13 Matter of L-E-A- II, 27 I. & N. Dec. 581, 586, 2019 WL 3492202 (U.S. Att’y Gen. 2019). 

14 Matter of L-E-A- II, 27 I. & N. Dec. at 588 (quoting M-E-V-G-, 26 I. & N. Dec. at 237), 594 (“The average family—even if it would otherwise satisfy the immutability and particularity requirements—is unlikely to be so recognized.”). However, as one commentator points out “the true test for social distinction is whether the proposed group is consistent with how society divides itself.  And families are the most basic way that society divides itself into groups.” Jeffrey S. Chase, L-E-A-: How Much Did the AG Change? (August 11, 2019), available at https://www.jeffreyschase.com/blog/2019/8/11/l-e-a-how-much-did-the-ag-change?rq=L-E-A-.

15 See, e.g., Procedures for Asylum and Withholding of Removal; Credible Fear and Reasonable Fear Review, 85 Fed. Reg. 36264 (Jun. 15, 2020). See also Harvard Immigration and Refugee Clinical Program, Court Blocks Illegal “Death to Asylum” Trump Rule (Jan. 9, 2021), available at https://harvardimmigrationclinic.org/2021/01/09/breaking-court-blocks-illegal-death-to-asylum-trump-rule/.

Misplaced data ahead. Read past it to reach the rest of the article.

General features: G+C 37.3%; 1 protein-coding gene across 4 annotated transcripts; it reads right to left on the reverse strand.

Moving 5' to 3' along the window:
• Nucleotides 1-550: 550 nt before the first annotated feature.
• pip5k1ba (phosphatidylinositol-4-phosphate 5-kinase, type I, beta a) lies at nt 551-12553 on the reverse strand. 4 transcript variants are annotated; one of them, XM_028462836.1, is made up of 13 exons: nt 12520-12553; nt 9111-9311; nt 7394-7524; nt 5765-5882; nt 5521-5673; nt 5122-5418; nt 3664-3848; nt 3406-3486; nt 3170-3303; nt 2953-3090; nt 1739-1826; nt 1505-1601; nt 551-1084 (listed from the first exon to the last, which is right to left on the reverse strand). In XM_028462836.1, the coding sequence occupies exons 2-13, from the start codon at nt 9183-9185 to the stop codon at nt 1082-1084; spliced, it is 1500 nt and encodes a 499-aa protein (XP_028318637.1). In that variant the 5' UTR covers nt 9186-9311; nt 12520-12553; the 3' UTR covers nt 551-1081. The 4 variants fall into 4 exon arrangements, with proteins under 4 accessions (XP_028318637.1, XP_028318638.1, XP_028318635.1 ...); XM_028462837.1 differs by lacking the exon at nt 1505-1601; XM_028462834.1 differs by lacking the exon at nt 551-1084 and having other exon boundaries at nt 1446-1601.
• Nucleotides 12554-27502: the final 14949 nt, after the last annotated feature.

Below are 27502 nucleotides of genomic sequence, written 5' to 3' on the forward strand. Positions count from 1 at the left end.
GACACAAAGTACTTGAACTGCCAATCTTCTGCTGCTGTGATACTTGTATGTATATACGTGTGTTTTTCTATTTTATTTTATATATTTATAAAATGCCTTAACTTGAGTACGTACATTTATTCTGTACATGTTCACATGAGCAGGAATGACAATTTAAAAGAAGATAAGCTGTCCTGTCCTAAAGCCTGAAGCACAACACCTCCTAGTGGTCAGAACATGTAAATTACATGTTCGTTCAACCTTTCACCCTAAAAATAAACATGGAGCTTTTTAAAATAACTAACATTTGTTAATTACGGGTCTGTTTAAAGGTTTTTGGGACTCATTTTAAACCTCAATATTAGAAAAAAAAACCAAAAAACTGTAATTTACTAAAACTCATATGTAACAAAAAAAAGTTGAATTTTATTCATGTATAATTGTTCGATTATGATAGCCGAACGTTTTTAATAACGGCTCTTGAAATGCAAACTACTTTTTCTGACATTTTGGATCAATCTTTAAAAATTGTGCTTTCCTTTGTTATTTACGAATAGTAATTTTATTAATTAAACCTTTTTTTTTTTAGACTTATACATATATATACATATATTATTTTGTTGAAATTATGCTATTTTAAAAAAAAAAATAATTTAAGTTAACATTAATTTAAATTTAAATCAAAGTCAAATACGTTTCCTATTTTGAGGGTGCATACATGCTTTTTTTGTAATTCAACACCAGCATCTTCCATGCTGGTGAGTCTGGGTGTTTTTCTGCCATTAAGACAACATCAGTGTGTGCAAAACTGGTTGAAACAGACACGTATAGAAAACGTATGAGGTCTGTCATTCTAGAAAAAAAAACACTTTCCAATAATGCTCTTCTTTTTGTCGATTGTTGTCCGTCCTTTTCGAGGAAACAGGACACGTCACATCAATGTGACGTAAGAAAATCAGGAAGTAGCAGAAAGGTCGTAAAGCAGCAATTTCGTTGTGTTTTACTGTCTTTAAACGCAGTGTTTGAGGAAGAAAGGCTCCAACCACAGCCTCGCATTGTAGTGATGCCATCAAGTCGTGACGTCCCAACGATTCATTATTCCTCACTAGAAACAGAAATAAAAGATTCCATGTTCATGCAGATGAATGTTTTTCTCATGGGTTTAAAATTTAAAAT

16 See, e.g., James C. Hathaway and Michelle Foster, The Law of Refugee Status 445–46 (2014); Guy S. Goodwin Gill and Jane McAdam, The Refugee in International Law 76 (3d. ed. 2007).

17 Matter of L-E-A-, 27 I. & N. Dec. 581, 582, 2019 WL 3492202. 

18 See Jeffrey S. Chase, L-E-A-: How Much Did the AG Change? (August 11, 2019), available at https://www.jeffreyschase.com/blog/2019/8/11/l-e-a-how-much-did-the-ag-change?rq=L-E-A-

19 Matter of E-R-A-L-, 27 I. & N. Dec. 767, 774 n.9, 2020 WL 705300 (B.I.A. 2020)

20 Matter of L-E-A- II, 27 I. & N. Dec. 581, 593, 2019 WL 3492202 (U.S. Att’y Gen. 2019) (“As almost every alien is a member of a family of some kind, categorically recognizing families as particular social groups would render virtually every alien a member of a particular social group.”). 

21 See Jeffrey S. Chase, L-E-A-: How Much Did the AG Change? (August 11, 2019), available at https://www.jeffreyschase.com/blog/2019/8/11/l-e-a-how-much-did-the-ag-change?rq=L-E-A-. (“Every noncitizen is also a member of a race and a nationality.  And most believe in a religion of some type. But no court has suggested that those categories are therefore too wide to form a protected ground for asylum purposes.”).